Psychology of Intelligence Analysis


Richard J. Heuer, Jr. (Editor)

Series: Psychology Research Progress
BISAC: PSY008000

With intelligence now getting a front-row seat in governments around the world, this book is especially timely. Intelligence rains in, but without an understanding of the nature of the intelligence, it accumulates in puddles of obscurity. The problems therefore seem to be how to obtain it, how to understand it, and how to sell it to one’s bosses. This book deals with how to understand it. Three fundamental points are at the heart of this presentation about the cognitive challenges intelligence analysts face: The mind is poorly “wired” to deal effectively with both inherent uncertainty (the natural fog surrounding complex, indeterminate intelligence issues) and induced uncertainty (the man-made fog fabricated by denial and deception operations). Even increased awareness of cognitive and other “unmotivated” biases, such as the tendency to see information confirming an already-held judgment more vividly than one sees “disconfirming” information, does little by itself to help analysts deal effectively with uncertainty. Tools and techniques that gear the analyst’s mind to apply higher levels of critical thinking can substantially improve analysis on complex issues on which information is incomplete, ambiguous, and often deliberately distorted. Key examples of such intellectual devices include techniques for structuring information, challenging assumptions, and exploring alternative interpretations. This book was first issued by the CIA. (Imprint: Novinka)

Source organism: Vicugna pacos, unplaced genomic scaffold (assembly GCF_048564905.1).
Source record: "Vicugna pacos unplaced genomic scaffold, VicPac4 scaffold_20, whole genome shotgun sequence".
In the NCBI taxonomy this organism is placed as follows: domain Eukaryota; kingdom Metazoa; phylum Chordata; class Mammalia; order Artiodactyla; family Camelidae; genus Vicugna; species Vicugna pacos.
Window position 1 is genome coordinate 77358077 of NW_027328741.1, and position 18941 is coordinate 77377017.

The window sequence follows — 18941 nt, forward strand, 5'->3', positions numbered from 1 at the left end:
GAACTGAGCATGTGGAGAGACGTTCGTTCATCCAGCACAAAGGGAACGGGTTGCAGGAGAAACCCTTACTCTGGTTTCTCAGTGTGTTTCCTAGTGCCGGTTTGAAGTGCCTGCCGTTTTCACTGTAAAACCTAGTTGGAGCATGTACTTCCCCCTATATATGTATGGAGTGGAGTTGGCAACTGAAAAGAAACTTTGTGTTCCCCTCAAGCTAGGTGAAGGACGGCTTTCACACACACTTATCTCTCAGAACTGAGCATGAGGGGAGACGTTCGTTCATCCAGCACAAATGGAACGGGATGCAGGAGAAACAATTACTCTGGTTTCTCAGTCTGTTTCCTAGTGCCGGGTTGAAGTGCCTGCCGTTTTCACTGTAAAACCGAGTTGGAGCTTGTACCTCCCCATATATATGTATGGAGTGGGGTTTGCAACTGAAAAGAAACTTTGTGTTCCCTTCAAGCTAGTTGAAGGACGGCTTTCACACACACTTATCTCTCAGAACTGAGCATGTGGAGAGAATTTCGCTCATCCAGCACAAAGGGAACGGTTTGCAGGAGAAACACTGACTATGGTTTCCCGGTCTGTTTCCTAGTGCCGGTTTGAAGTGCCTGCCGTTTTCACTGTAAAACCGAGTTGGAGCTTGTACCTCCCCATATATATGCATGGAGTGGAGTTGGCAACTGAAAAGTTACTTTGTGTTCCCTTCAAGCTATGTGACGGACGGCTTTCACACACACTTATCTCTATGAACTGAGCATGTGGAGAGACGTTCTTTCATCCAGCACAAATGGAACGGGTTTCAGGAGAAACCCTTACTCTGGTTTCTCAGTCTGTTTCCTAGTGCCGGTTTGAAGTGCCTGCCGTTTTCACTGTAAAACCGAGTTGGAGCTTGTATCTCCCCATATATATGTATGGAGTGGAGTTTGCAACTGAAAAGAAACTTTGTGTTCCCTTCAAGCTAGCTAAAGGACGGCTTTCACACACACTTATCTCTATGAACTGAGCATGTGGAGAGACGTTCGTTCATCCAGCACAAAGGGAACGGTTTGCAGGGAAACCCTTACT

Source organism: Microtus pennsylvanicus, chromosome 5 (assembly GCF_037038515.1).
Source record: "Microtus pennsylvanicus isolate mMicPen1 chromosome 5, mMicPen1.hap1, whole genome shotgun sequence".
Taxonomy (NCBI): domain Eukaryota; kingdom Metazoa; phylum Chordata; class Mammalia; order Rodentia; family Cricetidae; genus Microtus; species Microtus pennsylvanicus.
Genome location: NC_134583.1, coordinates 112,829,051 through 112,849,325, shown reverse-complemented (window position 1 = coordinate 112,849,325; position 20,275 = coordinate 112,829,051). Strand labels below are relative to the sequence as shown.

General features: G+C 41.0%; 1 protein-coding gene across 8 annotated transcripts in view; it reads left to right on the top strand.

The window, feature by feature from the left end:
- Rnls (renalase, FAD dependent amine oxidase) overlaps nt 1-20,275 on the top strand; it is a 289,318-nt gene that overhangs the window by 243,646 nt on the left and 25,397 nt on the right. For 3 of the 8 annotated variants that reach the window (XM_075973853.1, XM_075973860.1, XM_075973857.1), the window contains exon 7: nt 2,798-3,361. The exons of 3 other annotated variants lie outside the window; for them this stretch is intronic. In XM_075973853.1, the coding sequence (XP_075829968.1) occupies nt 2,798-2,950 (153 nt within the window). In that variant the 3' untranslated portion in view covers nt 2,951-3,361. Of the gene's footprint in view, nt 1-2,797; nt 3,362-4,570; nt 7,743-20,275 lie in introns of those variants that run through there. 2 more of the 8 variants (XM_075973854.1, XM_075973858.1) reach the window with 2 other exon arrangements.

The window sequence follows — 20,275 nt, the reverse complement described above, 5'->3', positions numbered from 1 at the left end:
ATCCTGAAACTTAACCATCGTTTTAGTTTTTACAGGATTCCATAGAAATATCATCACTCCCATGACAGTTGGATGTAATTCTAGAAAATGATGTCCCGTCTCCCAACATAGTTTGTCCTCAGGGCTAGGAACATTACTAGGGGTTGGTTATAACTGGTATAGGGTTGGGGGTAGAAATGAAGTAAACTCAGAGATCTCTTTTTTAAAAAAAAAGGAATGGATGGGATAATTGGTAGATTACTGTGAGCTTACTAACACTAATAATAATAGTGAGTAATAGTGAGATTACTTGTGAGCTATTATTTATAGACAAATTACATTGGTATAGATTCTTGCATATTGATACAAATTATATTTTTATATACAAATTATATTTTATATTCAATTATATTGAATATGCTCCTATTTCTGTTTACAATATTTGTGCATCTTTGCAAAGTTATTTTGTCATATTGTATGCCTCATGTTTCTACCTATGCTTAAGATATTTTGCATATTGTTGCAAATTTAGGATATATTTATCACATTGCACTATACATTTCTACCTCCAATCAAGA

Table of Contents

Table of Contents

(Douglas MacEachin)


Introduction: Improving Intelligence Analysis at CIA: Dick Heuer’s Contribution to Intelligence Analysis, pp. 1-12
(Jack Davis)


Chapter 1. Thinking about Thinking, pp. 15-19
Chapter 2. Perception: Why Can’t We See What is There to Be Seen?, pp. 22-29
Chapter 3. Memory: How Do We Remember What We Know?, pp. 31-43


Chapter 4. Strategies for Analytical Judgment: Transcending the Limits of Incomplete Information, pp. 47-63
Chapter 5. Do You Really Need More Information?, pp. 65-75
Chapter 6. Keep an Open Mind, pp. 77-94
Chapter 7. Structuring Analytical Problems, pp. 95-103
Chapter 8. Analysis of Competing Hypothesis, pp. 105-118


Chapter 9. What Art Cognitive Biases, pp. 121-123
Chapter 10. Biases in Evaluation of Evidence, pp. 125-134
Chapter 11. Biases in Perception of Cause and Effect, pp. 135-152
Chapter 12. Biases in Estimating Probabilities, pp. 153-164
Chapter 13. Hindsight Biases in Evaluation of Intelligence Reporting, pp. 165-175


Chapter 14. Improving Intelligence Analysis, pp. 179-205



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